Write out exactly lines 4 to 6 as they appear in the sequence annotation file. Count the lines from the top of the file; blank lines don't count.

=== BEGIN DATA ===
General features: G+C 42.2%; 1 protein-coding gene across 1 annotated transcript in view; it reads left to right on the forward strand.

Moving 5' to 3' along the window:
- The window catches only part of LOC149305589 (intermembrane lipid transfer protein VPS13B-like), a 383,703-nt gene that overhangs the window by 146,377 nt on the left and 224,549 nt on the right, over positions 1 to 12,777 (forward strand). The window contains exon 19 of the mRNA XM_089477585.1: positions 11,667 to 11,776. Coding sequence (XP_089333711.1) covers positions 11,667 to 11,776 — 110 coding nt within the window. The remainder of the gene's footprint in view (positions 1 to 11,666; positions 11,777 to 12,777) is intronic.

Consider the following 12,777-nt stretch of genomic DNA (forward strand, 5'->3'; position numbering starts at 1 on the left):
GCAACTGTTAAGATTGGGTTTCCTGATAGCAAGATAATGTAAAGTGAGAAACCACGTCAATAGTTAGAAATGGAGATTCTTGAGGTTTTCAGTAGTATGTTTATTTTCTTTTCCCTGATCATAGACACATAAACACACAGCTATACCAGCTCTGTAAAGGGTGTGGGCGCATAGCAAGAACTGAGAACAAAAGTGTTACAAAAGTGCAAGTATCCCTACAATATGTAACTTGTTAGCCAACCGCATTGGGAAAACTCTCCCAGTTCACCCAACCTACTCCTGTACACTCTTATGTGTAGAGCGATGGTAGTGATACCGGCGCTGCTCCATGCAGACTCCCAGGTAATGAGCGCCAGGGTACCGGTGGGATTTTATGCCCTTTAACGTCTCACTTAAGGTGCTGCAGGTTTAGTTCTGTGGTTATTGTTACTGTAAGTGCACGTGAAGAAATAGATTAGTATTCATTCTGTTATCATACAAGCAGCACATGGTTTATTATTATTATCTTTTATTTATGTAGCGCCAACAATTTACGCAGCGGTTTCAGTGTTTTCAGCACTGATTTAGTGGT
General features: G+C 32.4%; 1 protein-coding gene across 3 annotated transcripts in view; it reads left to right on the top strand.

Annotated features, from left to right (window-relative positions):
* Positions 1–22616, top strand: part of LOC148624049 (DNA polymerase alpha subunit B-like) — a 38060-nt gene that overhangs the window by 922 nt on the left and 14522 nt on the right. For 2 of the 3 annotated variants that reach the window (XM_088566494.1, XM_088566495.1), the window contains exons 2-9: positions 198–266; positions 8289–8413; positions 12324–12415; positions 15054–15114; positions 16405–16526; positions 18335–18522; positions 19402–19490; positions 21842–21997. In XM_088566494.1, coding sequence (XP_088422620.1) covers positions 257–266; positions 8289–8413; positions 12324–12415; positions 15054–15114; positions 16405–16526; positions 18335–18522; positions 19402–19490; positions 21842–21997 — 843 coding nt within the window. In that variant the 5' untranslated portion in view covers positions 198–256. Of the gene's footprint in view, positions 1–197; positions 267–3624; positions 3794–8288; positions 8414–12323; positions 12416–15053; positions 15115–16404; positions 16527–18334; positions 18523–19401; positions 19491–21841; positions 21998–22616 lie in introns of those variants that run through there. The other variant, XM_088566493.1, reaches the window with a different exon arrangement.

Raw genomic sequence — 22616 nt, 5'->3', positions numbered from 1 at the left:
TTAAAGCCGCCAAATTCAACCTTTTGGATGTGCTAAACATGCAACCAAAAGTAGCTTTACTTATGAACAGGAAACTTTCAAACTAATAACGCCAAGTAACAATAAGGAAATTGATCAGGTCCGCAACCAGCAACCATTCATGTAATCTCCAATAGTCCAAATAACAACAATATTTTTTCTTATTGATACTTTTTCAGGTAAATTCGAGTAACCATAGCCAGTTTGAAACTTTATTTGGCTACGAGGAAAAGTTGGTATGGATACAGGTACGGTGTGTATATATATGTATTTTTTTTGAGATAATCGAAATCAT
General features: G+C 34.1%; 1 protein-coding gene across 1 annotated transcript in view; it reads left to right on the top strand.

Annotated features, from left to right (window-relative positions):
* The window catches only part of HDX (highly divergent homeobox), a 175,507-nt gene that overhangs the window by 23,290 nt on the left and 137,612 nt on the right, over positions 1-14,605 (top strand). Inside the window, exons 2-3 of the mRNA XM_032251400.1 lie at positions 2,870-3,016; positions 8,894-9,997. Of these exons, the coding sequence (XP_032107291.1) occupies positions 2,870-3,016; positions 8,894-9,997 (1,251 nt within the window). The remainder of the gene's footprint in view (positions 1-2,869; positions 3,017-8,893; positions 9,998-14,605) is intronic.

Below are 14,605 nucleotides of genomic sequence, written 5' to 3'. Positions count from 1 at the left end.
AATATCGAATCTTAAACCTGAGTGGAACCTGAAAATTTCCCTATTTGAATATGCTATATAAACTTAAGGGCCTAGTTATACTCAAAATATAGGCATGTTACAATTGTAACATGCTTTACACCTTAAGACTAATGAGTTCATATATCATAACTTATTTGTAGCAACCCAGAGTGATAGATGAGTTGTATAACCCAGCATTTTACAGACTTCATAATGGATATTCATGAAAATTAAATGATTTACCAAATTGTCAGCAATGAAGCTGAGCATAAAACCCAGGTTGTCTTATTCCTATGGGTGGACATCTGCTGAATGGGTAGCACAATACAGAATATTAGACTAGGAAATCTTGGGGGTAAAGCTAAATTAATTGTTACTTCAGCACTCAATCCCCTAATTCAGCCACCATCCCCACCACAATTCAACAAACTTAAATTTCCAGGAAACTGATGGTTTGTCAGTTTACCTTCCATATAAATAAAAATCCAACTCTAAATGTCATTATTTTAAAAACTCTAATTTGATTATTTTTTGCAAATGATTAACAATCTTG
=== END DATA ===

Consider the following 12,777-nt stretch of genomic DNA (forward strand, 5'->3'; position numbering starts at 1 on the left):
GCAACTGTTAAGATTGGGTTTCCTGATAGCAAGATAATGTAAAGTGAGAAACCACGTCAATAGTTAGAAATGGAGATTCTTGAGGTTTTCAGTAGTATGTTTATTTTCTTTTCCCTGATCATAGACACATAAACACACAGCTATACCAGCTCTGTAAAGGGTGTGGGCGCATAGCAAGAACTGAGAACAAAAGTGTTACAAAAGTGCAAGTATCCCTACAATATGTAACTTGTTAGCCAACCGCATTGGGAAAACTCTCCCAGTTCACCCAACCTACTCCTGTACACTCTTATGTGTAGAGCGATGGTAGTGATACCGGCGCTGCTCCATGCAGACTCCCAGGTAATGAGCGCCAGGGTACCGGTGGGATTTTATGCCCTTTAACGTCTCACTTAAGGTGCTGCAGGTTTAGTTCTGTGGTTATTGTTACTGTAAGTGCACGTGAAGAAATAGATTAGTATTCATTCTGTTATCATACAAGCAGCACATGGTTTATTATTATTATCTTTTATTTATGTAGCGCCAACAATTTACGCAGCGGTTTCAGTGTTTTCAGCACTGATTTAGTGGT
General features: G+C 32.4%; 1 protein-coding gene across 3 annotated transcripts in view; it reads left to right on the top strand.